Pop-Up Brothels, Severed Tongues and Creepy Nursery Rhymes


Whatever will they come up with next? In MANY RIVERS TO CROSS (Morrow, 377 pp., $28.99), Peter Robinson’s new mystery featuring his simpatico police detective, Alan Banks, it’s “pop-up brothels.” These floating escort agencies materialize out of nowhere to service patrons who trawl the dark web to find them — only to quietly fold their tents and disappear once the police get wind of them.

“They can be quite sophisticated,” observes Banks, ever the master of British reserve and understatement. But these enterprises are part of a pervasive flesh-peddling racket that victimizes young women who are lured to England with promises of respectable jobs, only to be tricked out as prostitutes. That old story is given a new twist when Zelda, one of these involuntary recruits, turns out to be a “super-recognizer,” an individual gifted (or cursed) with extraordinary abilities to place a face. As always, Robinson approaches his characters with immense compassion. But it’s Zelda’s uncanny skills, not her vulnerable humanity, that are of intense interest to the police — and even more so to the criminals who hold her life in their hands.

We all need other people, but some of us sadly find ourselves in need of suspiciously helpful strangers — call them Samaritans — like the ones we meet in C. J. Tudor’s eerie thriller, THE OTHER PEOPLE (Ballantine, 324 pp., $27).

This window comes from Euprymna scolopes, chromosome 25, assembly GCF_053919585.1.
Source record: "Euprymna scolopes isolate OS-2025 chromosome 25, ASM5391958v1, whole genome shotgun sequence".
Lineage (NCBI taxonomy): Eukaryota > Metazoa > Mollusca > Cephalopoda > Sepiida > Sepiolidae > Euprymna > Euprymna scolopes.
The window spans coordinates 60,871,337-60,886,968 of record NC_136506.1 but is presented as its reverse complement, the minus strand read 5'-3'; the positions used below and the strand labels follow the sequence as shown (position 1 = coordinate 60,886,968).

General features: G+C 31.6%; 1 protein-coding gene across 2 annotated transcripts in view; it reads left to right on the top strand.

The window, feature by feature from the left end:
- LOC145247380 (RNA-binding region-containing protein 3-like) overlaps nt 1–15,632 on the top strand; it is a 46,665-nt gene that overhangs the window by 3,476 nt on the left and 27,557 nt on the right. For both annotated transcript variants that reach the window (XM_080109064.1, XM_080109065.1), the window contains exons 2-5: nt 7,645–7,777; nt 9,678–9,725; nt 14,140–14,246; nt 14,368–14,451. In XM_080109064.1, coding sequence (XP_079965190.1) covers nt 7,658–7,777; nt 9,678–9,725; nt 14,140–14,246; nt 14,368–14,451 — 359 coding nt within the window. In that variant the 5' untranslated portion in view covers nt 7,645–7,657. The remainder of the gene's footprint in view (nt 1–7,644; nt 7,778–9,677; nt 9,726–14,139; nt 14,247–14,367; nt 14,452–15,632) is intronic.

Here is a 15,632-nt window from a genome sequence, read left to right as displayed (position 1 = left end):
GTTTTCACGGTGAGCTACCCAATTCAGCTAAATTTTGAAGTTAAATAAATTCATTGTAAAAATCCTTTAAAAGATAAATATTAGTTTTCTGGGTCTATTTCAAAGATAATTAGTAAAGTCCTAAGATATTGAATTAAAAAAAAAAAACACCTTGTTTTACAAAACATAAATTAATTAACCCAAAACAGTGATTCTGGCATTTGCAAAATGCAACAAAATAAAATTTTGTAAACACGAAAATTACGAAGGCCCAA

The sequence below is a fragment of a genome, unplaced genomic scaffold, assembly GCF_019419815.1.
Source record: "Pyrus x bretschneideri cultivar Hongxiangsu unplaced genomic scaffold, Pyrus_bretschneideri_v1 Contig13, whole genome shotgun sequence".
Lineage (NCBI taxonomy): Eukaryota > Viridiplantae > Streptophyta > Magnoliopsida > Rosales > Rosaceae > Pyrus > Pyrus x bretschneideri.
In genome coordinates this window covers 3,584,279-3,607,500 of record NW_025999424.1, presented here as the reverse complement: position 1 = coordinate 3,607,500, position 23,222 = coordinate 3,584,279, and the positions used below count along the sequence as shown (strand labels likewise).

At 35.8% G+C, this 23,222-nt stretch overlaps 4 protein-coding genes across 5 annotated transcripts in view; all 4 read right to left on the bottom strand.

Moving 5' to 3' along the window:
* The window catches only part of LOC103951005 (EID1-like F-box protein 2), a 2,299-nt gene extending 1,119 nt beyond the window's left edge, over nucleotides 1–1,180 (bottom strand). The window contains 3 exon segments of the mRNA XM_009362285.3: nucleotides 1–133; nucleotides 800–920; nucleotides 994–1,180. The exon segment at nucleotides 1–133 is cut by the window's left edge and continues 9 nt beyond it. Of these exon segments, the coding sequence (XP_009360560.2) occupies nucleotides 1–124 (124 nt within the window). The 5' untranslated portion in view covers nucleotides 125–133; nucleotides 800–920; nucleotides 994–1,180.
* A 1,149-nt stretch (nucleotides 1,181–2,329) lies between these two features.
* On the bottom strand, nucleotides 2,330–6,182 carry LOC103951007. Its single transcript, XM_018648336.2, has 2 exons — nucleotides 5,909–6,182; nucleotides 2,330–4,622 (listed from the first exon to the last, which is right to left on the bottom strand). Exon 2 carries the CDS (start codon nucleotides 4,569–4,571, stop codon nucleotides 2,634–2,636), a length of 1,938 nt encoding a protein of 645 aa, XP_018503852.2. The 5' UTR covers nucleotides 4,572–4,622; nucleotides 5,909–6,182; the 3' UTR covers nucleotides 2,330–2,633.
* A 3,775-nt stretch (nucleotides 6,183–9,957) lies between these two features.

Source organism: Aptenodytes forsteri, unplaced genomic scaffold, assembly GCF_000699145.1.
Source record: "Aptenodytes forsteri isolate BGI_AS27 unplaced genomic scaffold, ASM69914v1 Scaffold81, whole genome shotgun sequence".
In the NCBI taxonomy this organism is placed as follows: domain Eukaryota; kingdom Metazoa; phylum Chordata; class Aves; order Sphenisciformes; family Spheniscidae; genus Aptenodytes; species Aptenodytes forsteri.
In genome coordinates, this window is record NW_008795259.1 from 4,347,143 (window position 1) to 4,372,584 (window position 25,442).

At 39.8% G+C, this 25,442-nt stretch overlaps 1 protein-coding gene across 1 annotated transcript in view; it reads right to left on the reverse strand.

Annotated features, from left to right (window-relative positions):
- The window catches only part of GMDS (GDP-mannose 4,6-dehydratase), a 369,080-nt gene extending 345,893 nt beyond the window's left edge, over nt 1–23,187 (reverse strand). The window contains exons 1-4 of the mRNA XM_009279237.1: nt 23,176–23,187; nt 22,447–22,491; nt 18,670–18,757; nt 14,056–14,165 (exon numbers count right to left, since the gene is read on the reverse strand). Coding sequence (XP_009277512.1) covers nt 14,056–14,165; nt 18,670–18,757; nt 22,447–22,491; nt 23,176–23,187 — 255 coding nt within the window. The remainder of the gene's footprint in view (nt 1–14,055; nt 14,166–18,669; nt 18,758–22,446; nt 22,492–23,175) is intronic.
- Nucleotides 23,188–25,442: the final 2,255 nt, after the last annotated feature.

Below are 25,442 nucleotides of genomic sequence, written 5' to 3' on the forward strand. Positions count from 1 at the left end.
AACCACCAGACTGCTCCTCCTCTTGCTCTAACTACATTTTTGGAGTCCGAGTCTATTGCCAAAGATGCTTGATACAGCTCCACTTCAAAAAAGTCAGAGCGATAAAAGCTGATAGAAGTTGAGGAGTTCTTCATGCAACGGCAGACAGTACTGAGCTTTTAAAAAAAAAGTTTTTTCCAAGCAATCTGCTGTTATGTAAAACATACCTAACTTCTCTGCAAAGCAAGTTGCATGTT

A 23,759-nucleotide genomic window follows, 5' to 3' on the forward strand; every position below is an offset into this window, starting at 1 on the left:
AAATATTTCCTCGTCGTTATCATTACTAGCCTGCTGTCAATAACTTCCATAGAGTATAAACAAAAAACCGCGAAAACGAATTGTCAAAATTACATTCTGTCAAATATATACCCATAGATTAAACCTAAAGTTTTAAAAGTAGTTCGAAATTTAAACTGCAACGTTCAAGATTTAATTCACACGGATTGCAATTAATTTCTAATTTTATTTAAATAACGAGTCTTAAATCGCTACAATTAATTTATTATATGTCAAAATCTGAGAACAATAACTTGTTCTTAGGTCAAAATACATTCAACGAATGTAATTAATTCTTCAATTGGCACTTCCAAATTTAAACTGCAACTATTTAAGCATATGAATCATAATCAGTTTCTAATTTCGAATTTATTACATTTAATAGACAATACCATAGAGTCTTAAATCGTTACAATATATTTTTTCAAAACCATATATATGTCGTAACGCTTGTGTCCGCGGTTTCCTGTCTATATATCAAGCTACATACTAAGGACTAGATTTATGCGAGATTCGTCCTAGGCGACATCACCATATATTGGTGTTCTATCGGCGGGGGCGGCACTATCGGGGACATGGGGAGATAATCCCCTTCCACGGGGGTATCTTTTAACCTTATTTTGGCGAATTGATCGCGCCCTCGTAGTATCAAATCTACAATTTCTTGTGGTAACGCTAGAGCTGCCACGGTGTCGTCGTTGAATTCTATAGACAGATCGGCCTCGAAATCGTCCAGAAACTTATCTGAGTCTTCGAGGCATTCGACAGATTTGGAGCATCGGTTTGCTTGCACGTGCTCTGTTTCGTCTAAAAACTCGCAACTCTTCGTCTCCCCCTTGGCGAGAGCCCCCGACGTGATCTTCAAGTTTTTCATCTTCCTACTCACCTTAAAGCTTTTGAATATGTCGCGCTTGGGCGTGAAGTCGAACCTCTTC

Gabe finds himself accepting the dubious assistance of such a shadowy syndicate following the disappearance of his 5-year-old daughter, Izzy. Driving home from work one evening, Gabe is stunned to see a child who looks exactly like Izzy in the back seat of a car that passes him on the highway. It must be an illusion, he tells himself — surely his daughter is at home with his wife — until the little girl looks directly at him and mouths the word: “Daddy!” Unnervingly, upon his arrival home, he finds the police on his doorstep.

Perhaps worse than the finality of death, “missing is limbo,” he reflects, stung by the pain of studying old photographs of absent loved ones, “their hairstyles becoming more dated, their smiles more frozen with each missed birthday and Christmas.”



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